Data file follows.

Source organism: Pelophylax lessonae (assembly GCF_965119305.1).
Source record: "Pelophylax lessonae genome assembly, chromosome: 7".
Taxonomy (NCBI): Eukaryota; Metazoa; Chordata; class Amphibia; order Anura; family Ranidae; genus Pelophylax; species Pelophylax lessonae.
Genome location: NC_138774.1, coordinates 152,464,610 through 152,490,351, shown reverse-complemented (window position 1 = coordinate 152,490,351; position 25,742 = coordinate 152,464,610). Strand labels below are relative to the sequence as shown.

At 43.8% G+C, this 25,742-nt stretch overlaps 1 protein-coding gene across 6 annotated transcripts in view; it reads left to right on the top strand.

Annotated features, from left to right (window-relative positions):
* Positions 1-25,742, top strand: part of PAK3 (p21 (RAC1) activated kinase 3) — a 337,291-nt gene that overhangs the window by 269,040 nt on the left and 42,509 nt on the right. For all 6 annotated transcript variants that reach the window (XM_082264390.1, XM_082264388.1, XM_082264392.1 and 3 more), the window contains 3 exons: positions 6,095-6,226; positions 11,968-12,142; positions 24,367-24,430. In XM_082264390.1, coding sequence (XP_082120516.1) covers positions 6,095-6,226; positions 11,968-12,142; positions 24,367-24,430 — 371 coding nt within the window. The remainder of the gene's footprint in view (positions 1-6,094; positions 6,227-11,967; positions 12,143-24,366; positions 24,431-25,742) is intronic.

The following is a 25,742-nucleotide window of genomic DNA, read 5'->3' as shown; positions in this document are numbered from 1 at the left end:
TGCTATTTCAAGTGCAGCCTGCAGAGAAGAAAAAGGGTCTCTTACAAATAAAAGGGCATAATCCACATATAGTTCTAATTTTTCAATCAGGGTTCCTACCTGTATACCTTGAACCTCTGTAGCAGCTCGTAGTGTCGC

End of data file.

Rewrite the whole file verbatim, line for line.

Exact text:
Source organism: Pelophylax lessonae (assembly GCF_965119305.1).
Source record: "Pelophylax lessonae genome assembly, chromosome: 7".
Taxonomy (NCBI): Eukaryota; Metazoa; Chordata; class Amphibia; order Anura; family Ranidae; genus Pelophylax; species Pelophylax lessonae.
Genome location: NC_138774.1, coordinates 152,464,610 through 152,490,351, shown reverse-complemented (window position 1 = coordinate 152,490,351; position 25,742 = coordinate 152,464,610). Strand labels below are relative to the sequence as shown.

At 43.8% G+C, this 25,742-nt stretch overlaps 1 protein-coding gene across 6 annotated transcripts in view; it reads left to right on the top strand.

Annotated features, from left to right (window-relative positions):
* Positions 1-25,742, top strand: part of PAK3 (p21 (RAC1) activated kinase 3) — a 337,291-nt gene that overhangs the window by 269,040 nt on the left and 42,509 nt on the right. For all 6 annotated transcript variants that reach the window (XM_082264390.1, XM_082264388.1, XM_082264392.1 and 3 more), the window contains 3 exons: positions 6,095-6,226; positions 11,968-12,142; positions 24,367-24,430. In XM_082264390.1, coding sequence (XP_082120516.1) covers positions 6,095-6,226; positions 11,968-12,142; positions 24,367-24,430 — 371 coding nt within the window. The remainder of the gene's footprint in view (positions 1-6,094; positions 6,227-11,967; positions 12,143-24,366; positions 24,431-25,742) is intronic.

The following is a 25,742-nucleotide window of genomic DNA, read 5'->3' as shown; positions in this document are numbered from 1 at the left end:
TGCTATTTCAAGTGCAGCCTGCAGAGAAGAAAAAGGGTCTCTTACAAATAAAAGGGCATAATCCACATATAGTTCTAATTTTTCAATCAGGGTTCCTACCTGTATACCTTGAACCTCTGTAGCAGCTCGTAGTGTCGC